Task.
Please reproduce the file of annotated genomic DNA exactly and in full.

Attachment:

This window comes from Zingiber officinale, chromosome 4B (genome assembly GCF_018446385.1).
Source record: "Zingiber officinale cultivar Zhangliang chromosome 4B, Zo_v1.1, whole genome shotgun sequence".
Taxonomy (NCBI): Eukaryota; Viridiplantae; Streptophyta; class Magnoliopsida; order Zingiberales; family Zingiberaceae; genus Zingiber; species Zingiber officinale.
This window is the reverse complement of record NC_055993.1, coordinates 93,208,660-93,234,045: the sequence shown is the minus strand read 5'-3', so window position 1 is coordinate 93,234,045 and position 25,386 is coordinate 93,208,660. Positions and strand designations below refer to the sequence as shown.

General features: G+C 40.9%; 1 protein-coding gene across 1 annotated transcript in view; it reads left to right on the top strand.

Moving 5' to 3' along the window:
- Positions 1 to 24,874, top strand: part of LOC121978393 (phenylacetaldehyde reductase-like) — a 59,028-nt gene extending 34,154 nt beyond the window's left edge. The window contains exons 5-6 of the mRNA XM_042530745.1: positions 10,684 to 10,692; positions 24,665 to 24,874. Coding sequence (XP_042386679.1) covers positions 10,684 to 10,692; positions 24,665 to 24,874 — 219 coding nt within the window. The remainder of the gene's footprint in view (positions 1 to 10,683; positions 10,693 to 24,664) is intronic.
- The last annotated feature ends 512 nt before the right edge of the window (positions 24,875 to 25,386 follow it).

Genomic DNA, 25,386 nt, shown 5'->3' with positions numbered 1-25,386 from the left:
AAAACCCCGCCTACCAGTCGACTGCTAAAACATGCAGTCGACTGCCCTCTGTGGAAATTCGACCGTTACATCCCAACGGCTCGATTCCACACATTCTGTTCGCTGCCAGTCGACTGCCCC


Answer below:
This window comes from Zingiber officinale, chromosome 4B (genome assembly GCF_018446385.1).
Source record: "Zingiber officinale cultivar Zhangliang chromosome 4B, Zo_v1.1, whole genome shotgun sequence".
Taxonomy (NCBI): Eukaryota; Viridiplantae; Streptophyta; class Magnoliopsida; order Zingiberales; family Zingiberaceae; genus Zingiber; species Zingiber officinale.
This window is the reverse complement of record NC_055993.1, coordinates 93,208,660-93,234,045: the sequence shown is the minus strand read 5'-3', so window position 1 is coordinate 93,234,045 and position 25,386 is coordinate 93,208,660. Positions and strand designations below refer to the sequence as shown.

General features: G+C 40.9%; 1 protein-coding gene across 1 annotated transcript in view; it reads left to right on the top strand.

Moving 5' to 3' along the window:
- Positions 1 to 24,874, top strand: part of LOC121978393 (phenylacetaldehyde reductase-like) — a 59,028-nt gene extending 34,154 nt beyond the window's left edge. The window contains exons 5-6 of the mRNA XM_042530745.1: positions 10,684 to 10,692; positions 24,665 to 24,874. Coding sequence (XP_042386679.1) covers positions 10,684 to 10,692; positions 24,665 to 24,874 — 219 coding nt within the window. The remainder of the gene's footprint in view (positions 1 to 10,683; positions 10,693 to 24,664) is intronic.
- The last annotated feature ends 512 nt before the right edge of the window (positions 24,875 to 25,386 follow it).

Genomic DNA, 25,386 nt, shown 5'->3' with positions numbered 1-25,386 from the left:
AAAACCCCGCCTACCAGTCGACTGCTAAAACATGCAGTCGACTGCCCTCTGTGGAAATTCGACCGTTACATCCCAACGGCTCGATTCCACACATTCTGTTCGCTGCCAGTCGACTGCCCC